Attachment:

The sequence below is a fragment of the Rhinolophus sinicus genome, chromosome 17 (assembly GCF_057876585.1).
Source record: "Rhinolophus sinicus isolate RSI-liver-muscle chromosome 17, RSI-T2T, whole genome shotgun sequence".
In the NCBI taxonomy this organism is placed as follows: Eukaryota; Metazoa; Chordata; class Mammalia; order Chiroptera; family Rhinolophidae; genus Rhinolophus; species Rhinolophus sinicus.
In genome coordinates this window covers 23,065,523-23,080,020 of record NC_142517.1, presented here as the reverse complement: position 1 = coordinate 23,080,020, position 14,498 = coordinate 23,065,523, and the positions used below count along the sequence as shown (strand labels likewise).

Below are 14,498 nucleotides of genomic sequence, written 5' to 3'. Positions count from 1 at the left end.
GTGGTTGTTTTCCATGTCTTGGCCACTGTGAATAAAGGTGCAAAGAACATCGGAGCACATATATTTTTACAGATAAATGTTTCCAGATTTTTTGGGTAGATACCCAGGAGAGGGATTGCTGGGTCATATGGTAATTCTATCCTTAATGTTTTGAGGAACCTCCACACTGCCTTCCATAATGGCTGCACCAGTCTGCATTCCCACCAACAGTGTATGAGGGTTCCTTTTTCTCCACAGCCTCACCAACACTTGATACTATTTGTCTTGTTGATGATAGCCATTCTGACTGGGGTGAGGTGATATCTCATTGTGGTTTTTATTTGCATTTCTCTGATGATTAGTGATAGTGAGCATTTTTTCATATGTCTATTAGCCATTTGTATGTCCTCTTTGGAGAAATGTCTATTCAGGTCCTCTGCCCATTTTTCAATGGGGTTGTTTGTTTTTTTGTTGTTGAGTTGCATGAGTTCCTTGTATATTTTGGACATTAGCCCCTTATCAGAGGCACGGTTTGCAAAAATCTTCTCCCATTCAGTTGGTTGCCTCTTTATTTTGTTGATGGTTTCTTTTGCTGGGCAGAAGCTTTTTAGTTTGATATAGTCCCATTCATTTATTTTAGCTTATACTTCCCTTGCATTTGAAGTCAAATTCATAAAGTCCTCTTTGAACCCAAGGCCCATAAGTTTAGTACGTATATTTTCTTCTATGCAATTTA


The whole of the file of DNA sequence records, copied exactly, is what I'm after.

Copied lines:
The sequence below is a fragment of the Rhinolophus sinicus genome, chromosome 17 (assembly GCF_057876585.1).
Source record: "Rhinolophus sinicus isolate RSI-liver-muscle chromosome 17, RSI-T2T, whole genome shotgun sequence".
In the NCBI taxonomy this organism is placed as follows: Eukaryota; Metazoa; Chordata; class Mammalia; order Chiroptera; family Rhinolophidae; genus Rhinolophus; species Rhinolophus sinicus.
In genome coordinates this window covers 23,065,523-23,080,020 of record NC_142517.1, presented here as the reverse complement: position 1 = coordinate 23,080,020, position 14,498 = coordinate 23,065,523, and the positions used below count along the sequence as shown (strand labels likewise).

Below are 14,498 nucleotides of genomic sequence, written 5' to 3'. Positions count from 1 at the left end.
GTGGTTGTTTTCCATGTCTTGGCCACTGTGAATAAAGGTGCAAAGAACATCGGAGCACATATATTTTTACAGATAAATGTTTCCAGATTTTTTGGGTAGATACCCAGGAGAGGGATTGCTGGGTCATATGGTAATTCTATCCTTAATGTTTTGAGGAACCTCCACACTGCCTTCCATAATGGCTGCACCAGTCTGCATTCCCACCAACAGTGTATGAGGGTTCCTTTTTCTCCACAGCCTCACCAACACTTGATACTATTTGTCTTGTTGATGATAGCCATTCTGACTGGGGTGAGGTGATATCTCATTGTGGTTTTTATTTGCATTTCTCTGATGATTAGTGATAGTGAGCATTTTTTCATATGTCTATTAGCCATTTGTATGTCCTCTTTGGAGAAATGTCTATTCAGGTCCTCTGCCCATTTTTCAATGGGGTTGTTTGTTTTTTTGTTGTTGAGTTGCATGAGTTCCTTGTATATTTTGGACATTAGCCCCTTATCAGAGGCACGGTTTGCAAAAATCTTCTCCCATTCAGTTGGTTGCCTCTTTATTTTGTTGATGGTTTCTTTTGCTGGGCAGAAGCTTTTTAGTTTGATATAGTCCCATTCATTTATTTTAGCTTATACTTCCCTTGCATTTGAAGTCAAATTCATAAAGTCCTCTTTGAACCCAAGGCCCATAAGTTTAGTACGTATATTTTCTTCTATGCAATTTA